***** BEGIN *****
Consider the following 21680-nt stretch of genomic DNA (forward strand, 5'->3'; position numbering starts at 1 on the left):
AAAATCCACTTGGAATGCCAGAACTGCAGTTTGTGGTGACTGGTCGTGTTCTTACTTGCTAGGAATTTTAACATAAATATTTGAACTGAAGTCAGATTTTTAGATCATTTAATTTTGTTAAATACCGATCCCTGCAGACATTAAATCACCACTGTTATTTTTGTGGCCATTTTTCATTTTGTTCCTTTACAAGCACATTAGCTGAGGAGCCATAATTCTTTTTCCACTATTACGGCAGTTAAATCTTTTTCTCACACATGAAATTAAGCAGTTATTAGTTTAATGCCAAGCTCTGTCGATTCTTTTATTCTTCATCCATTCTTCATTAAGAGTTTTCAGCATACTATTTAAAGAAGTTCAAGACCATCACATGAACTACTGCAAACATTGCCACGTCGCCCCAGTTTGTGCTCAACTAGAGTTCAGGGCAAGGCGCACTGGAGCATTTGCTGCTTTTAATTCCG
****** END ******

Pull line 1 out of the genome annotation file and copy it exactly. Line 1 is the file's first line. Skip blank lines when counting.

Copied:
Consider the following 21680-nt stretch of genomic DNA (forward strand, 5'->3'; position numbering starts at 1 on the left):